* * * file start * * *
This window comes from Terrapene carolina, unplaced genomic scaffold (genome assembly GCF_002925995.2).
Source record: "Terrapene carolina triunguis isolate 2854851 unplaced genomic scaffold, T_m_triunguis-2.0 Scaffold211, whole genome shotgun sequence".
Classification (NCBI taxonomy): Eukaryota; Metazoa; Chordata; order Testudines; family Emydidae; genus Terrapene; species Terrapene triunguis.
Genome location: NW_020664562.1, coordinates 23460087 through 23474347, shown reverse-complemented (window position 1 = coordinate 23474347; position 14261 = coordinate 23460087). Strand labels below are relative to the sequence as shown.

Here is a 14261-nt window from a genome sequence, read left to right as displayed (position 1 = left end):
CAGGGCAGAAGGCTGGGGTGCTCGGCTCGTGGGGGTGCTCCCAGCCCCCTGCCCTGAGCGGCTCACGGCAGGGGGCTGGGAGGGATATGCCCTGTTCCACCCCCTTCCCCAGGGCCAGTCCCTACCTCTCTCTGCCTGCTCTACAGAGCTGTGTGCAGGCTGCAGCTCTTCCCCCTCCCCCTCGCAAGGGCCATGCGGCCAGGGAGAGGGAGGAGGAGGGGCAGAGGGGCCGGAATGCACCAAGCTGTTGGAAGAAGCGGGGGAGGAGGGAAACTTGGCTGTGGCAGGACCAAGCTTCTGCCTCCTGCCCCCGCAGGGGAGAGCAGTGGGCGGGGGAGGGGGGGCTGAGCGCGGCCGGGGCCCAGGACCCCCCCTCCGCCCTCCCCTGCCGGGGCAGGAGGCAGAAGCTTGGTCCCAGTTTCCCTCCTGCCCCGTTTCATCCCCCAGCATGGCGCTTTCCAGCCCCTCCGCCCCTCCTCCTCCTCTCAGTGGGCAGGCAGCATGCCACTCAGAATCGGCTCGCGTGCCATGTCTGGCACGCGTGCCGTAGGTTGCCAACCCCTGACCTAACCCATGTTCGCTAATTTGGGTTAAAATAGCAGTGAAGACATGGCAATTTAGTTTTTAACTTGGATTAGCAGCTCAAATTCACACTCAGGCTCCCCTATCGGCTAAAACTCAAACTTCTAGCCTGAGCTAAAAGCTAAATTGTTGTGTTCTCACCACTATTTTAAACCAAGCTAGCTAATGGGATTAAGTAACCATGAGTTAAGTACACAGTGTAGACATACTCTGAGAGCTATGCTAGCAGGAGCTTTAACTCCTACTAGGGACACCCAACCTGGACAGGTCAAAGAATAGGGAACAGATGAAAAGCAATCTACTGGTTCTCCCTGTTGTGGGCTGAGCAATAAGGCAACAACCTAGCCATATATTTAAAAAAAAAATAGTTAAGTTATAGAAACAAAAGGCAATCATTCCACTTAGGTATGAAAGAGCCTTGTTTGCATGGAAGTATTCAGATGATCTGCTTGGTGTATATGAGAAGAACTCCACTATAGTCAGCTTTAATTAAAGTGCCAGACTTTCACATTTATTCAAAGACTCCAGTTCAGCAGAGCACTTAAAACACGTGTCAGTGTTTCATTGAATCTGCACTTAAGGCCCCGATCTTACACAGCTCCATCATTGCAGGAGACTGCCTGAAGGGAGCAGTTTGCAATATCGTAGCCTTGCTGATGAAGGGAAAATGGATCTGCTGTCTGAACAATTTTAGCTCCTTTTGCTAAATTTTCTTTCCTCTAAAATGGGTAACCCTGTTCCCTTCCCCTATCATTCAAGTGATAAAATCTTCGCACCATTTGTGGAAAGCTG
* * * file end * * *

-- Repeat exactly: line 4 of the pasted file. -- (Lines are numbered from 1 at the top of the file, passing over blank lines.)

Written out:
Genome location: NW_020664562.1, coordinates 23460087 through 23474347, shown reverse-complemented (window position 1 = coordinate 23474347; position 14261 = coordinate 23460087). Strand labels below are relative to the sequence as shown.